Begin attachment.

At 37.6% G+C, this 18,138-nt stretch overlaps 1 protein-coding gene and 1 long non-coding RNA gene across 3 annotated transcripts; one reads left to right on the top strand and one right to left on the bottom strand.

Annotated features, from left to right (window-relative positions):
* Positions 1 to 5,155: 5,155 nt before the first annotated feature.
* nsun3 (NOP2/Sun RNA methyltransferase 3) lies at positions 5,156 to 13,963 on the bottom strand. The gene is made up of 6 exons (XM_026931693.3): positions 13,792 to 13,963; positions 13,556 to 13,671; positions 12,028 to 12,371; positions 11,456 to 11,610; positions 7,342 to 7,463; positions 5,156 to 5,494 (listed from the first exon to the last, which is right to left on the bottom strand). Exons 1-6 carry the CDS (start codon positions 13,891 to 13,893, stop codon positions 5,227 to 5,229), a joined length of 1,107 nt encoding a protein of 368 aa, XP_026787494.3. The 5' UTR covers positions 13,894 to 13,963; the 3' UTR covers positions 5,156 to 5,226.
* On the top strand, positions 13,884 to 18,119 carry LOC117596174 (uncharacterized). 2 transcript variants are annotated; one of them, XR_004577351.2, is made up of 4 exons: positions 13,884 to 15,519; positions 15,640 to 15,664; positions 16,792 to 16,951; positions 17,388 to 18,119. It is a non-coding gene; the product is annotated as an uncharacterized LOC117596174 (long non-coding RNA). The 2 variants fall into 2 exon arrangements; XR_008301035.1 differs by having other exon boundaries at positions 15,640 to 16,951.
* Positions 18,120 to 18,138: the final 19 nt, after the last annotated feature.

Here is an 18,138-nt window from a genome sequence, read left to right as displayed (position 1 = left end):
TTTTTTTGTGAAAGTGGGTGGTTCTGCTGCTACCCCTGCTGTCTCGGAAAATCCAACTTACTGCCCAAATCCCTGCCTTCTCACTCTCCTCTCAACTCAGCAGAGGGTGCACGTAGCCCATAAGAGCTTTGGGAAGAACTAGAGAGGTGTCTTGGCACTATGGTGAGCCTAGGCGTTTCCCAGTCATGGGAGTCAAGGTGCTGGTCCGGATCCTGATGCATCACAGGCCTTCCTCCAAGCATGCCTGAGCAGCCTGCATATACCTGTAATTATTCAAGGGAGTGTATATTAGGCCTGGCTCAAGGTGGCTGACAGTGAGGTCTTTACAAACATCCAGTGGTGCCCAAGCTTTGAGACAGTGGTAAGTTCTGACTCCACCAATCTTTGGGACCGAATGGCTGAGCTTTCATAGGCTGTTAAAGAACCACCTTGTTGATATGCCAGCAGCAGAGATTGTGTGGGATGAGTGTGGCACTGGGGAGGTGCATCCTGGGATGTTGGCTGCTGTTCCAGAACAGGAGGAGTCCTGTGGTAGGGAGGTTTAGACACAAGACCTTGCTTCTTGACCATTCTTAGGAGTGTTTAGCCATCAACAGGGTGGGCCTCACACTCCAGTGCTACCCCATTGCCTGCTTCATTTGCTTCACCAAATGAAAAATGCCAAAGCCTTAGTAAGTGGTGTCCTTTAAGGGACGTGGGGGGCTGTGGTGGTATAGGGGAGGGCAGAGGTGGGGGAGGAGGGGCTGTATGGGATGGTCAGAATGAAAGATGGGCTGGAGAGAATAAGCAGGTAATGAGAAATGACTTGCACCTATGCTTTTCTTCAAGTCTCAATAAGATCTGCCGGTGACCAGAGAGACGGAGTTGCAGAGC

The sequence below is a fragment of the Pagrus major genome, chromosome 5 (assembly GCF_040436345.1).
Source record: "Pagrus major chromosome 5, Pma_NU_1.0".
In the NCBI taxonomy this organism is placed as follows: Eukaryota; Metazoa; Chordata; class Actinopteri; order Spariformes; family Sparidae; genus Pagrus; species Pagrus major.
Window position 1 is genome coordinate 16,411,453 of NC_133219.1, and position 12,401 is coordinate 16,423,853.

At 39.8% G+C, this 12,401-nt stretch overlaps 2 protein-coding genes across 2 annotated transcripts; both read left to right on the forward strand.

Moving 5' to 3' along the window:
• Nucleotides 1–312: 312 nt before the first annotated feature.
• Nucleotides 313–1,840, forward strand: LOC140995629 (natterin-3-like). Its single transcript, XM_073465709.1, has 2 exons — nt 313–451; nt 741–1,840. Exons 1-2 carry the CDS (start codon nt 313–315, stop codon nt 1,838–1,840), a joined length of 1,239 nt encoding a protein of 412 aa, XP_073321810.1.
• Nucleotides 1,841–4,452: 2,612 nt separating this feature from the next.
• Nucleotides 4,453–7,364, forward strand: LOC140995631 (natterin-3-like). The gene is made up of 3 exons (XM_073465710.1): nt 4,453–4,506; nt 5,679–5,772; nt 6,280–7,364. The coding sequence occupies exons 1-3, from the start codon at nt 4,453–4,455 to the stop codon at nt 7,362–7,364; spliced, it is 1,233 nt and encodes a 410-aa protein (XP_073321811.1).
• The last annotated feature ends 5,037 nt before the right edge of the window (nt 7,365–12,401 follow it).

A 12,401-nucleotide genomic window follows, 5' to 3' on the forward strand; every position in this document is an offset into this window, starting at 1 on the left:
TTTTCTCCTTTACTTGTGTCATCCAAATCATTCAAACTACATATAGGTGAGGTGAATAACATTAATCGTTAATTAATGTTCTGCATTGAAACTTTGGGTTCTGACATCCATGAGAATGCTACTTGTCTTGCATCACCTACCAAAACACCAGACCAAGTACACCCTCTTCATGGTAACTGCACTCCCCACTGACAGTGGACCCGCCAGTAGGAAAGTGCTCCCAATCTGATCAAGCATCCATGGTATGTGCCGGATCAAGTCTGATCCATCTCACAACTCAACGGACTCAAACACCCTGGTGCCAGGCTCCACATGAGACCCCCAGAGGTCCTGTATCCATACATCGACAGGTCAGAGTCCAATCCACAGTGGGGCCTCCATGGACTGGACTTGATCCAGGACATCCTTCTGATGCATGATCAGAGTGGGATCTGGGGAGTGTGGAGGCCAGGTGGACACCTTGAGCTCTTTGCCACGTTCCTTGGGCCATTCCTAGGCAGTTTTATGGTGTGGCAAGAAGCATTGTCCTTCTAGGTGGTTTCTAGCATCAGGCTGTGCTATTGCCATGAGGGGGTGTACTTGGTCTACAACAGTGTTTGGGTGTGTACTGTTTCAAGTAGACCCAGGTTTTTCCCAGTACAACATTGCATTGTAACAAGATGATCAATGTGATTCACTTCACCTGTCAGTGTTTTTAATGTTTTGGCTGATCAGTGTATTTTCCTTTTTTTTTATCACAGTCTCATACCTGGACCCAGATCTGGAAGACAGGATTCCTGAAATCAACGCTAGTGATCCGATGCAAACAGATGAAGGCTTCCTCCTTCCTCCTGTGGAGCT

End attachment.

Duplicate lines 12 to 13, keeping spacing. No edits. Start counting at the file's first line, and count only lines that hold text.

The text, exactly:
Window position 1 is genome coordinate 16,411,453 of NC_133219.1, and position 12,401 is coordinate 16,423,853.

At 39.8% G+C, this 12,401-nt stretch overlaps 2 protein-coding genes across 2 annotated transcripts; both read left to right on the forward strand.